There is also apparently a Twitter war going on over the price of e-books. Now, that by itself isn’t anything new. I’ve often been critical of the price of e-books from traditional publishers. But one of the comments/examples I saw quoted was one of those apples and oranges sort of comparisons and most of those chiming in didn’t realize it. Basically, the OP noted how most folks won’t bat an eye at paying $3.50 or so for a birthday card but whine at paying $7.99 for a book.
Now, I don’t know about you, but I see a fundamental issue–actually, more than one–with the comparison. It is the same issue I have with trying to justify e-book pricing by using print book rational. That birthday card was printed on actual paper or card stock. It had to be transported to a warehouse where it was then transported to store where someone had to put it on display for sale. The e-book doesn’t have a “physical” presence. It doesn’t have to be transported via land or air to a warehouse where it will be stored before being transported to another physical outlet where it then has to be put out for display. I really wish some of these folks would learn the basics of economics before pulling out an apple and orange comparison.
TPV had an interesting excerpt from an article about “sensitivity readers” and, as always, PG’s comments were great. Check it out here. As for my thoughts, I have no problem with having someone check a book for authenticity. Little throws me out of a book quicker than seeing a glaring historical error or cultural error. But there were things in the article that jumped out at me and had me shaking my head.
Bloomsbury, Bonnier and Quarto all told The Bookseller they had employed sensitivity readers, saying the move was “important in inclusive, forward-thinking publishing” while rejecting any suggestion authors were being forced to make changes they did not want to make. None of the Big Four publishers responded to requests to comment.
Now, how do you write a story set in any timeframe more than 20 years ago and fit today’s “forward-thinking publishing” and yet still present a realistic version of what life was like back then?
Also, doesn’t it say a lot that the Big Four didn’t respond to requests for comments? Does that mean they are at least pressuring writers to agree with whatever the sensitivity readers say? Sounds like it to me.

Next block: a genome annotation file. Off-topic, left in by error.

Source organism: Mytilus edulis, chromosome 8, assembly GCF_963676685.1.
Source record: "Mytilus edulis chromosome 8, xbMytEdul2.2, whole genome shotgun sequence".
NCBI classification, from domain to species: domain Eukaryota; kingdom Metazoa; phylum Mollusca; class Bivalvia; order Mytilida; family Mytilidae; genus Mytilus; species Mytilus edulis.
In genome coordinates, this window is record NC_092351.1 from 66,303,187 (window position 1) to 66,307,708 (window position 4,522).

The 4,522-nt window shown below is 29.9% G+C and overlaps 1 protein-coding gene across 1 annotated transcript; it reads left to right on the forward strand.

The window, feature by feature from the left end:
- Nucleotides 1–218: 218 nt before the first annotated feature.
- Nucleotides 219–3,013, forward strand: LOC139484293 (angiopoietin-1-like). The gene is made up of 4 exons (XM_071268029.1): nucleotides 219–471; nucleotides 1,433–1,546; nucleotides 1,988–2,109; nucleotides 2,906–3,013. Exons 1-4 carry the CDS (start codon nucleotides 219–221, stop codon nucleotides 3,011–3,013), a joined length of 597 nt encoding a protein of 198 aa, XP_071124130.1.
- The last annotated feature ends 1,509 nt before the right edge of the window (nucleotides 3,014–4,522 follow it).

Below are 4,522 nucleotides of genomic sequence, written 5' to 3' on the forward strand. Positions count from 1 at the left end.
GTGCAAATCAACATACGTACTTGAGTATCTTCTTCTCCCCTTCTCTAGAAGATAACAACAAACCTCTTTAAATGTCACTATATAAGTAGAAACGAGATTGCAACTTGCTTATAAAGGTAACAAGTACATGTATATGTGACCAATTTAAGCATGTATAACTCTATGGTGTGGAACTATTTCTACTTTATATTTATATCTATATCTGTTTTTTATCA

Wow, guess there was a lot out there this morning. Too bad the coffee hadn’t kicked in by the time I started this post. 😉
Now for a bit of promo.
Twenty years ago, the world first learned of the existence of shapeshifters and other paranormals. It hasn’t always been easy but now Normals and Paras live in relative peace. Mackenzie Santos played a large role in making that happen. Mac has spent most of her adult life enforcing the law. Once she started turning furry, that law included Shifter law. Because of her and those like her, the world is a safer place.
Or is it?
A new threat appears on the horizon, one that puts both Paras and Normals in danger. Will Mac be able to meet and defeat this new challenge or will it turn into her greatest fear: war between Paras and Normals?
Coming next month is Destiny from Ashes.
Colonel Ashlyn Shaw is on a collision course with an enemy determined to destroy her and all she holds dear. Honor demands she not turn away from the upcoming battle. Duty requires her to do whatever is necessary to protect her command and her home system. The Corps and her family stand with her, ready and willing to do whatever it takes to finally bring this war to an end.
But when the enemy turns out to be closer than she thinks, how will Ashlyn react? Will this finally be what breaks her or will it see the might of the Fuerconese Marine Corps raining death and destruction down on all who would stand against Fuercon and her enemies?
Honor and duty. Corps and family. These are the hills upon which Ash and every Marine in her command will live and possibly die as they fight to protect Fuercon and her allies.